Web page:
The strategic debate in which Hill engaged in 2002 continues vigorously 20 years later.
Issues relating to climate change, the environment and heritage occupy as prominent a place in Howard’s 2002 cabinet as they do today.
Critically, following the lead of US President George W. Bush, cabinet decided not to ratify the 1997 Kyoto Protocol.
The European Union and Japan ratified the protocol in 2002. But it was not until 2005, after ratification by Russia and Canada, that the protocol came into effect. Australia’s cabinet accepted advice not to burden its emissions-intensive, trade-exposed industries by accepting commitments not also accepted by competitors.
The decision not to ratify in 2002 was symbolic of Australia’s failure to sustain a meaningful climate change regime in the years up to 2022.
Deputy Prime Minister John Anderson made several submissions on transport and regional policy. In one, cabinet decided not to proceed with a proposal for a very-high-speed rail network between Brisbane and Melbourne on economic grounds. Now, 20 years later, the Albanese government has reversed the decision.
Communications Minister Richard Alston obtained cabinet approval for a package of significant media reforms with detrimental consequences for Australia’s media diversity. These could not, however, be implemented until after 2004 when the coalition parties gained control of the Senate.
Many other submissions relate to economic policy, including the first Integenerational report, welfare policy, health policy and agreements with the states on matters such as housing.
The release includes important submissions on Indigenous policy.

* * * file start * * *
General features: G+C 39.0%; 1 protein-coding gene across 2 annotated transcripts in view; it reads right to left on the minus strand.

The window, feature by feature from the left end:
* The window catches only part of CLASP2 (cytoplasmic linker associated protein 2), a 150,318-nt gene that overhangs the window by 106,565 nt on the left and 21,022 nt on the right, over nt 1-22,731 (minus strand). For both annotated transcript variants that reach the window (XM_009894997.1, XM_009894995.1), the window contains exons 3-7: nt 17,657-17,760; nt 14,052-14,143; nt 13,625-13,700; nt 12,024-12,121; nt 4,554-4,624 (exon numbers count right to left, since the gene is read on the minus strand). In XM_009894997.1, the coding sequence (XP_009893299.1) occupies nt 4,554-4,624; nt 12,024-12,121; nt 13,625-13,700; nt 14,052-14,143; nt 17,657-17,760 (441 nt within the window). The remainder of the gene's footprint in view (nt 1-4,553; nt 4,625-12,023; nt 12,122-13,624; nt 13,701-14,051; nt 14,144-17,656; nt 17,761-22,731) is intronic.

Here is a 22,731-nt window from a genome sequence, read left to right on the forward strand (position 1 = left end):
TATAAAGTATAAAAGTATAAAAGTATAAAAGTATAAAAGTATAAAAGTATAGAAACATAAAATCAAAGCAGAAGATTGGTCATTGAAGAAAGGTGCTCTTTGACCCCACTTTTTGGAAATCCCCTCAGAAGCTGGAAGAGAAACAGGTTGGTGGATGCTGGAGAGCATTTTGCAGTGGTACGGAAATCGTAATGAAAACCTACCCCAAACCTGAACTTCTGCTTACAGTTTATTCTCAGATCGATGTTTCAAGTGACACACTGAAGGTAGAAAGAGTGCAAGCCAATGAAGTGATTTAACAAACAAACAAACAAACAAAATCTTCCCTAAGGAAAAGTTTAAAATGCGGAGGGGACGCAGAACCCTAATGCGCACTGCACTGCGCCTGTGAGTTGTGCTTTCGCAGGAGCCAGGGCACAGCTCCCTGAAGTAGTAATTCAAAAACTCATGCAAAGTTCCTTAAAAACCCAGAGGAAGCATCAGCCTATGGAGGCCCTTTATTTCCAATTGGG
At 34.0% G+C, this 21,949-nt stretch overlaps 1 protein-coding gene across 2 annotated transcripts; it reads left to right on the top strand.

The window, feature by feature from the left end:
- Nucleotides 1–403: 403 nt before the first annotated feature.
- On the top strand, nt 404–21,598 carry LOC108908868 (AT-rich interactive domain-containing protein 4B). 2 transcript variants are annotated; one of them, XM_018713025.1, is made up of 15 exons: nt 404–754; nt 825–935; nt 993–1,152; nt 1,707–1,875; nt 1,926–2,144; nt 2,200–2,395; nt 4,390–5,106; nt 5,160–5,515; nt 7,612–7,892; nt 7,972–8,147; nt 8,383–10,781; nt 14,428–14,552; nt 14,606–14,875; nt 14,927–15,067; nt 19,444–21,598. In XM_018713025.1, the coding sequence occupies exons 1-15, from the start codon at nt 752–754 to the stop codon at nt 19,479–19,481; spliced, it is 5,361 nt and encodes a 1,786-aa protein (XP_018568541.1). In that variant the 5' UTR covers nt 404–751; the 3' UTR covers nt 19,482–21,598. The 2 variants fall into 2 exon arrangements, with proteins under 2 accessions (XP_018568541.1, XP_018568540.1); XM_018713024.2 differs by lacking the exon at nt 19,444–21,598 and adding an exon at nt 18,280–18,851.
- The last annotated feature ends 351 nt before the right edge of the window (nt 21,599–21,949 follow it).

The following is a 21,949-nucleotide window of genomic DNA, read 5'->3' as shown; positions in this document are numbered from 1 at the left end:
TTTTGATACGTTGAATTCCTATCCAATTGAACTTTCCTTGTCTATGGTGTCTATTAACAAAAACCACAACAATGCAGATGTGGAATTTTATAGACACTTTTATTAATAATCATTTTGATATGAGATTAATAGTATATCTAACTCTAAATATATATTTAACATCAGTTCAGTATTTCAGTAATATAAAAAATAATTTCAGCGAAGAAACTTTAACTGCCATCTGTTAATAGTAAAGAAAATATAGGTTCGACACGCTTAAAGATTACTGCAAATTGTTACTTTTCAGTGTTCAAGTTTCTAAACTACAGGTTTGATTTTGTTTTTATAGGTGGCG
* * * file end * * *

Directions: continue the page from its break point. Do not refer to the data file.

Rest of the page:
One approved a review of the operation of the Aboriginal and Torres Strait Island Commission, a body established under Hawke and dissolved in 2005.
In another, the government decided not to proceed with recommendations of the Council for Aboriginal Reconciliation, including for a treaty and recognition of Indigenous people in a new preamble to the Constitution.
In 2007, just before its defeat, however, Howard changed his mind, at least on the Constitutional question.
Arguably, Howard’s 2007 change of mind was an important step in the current process towards a constitutionally enshrined Indigenous Voice to Parliament.
Not every subject came to cabinet and some are only referenced by short minutes or oral presentations by ministers.
There is no submission, for example, on Howard’s finalisation of a A$25 billion natural gas deal to China. In this, Howard took an important step in the evolving trade relationship with China.
But 20 years later, the Australian people are suffering from failure by the Commonwealth and the states to establish a gas reservation policy on Australia’s east coast.
Likewise, there is only a short minute on Howard’s discussions with Bush in June 2002 and too little to indicate what significance they may have had to the subsequent intervention in Iraq.
Cabinet records are only the top of a pyramid. Records of individual agencies (which may be requested by individual researchers separately after 20 years) are equally important to the historical record.
This makes it imperative for the the National Archives to be adequately resourced to carry out its essential role as the custodian of the records of the Australian people.
To that end, discontinuing the efficiency dividend on the National Archives and other struggling cultural institutions would be a welcome start.
David Lee, Associate Professor of History, UNSW Sydney
This article is republished from The Conversation under a Creative Commons license. Read the original article.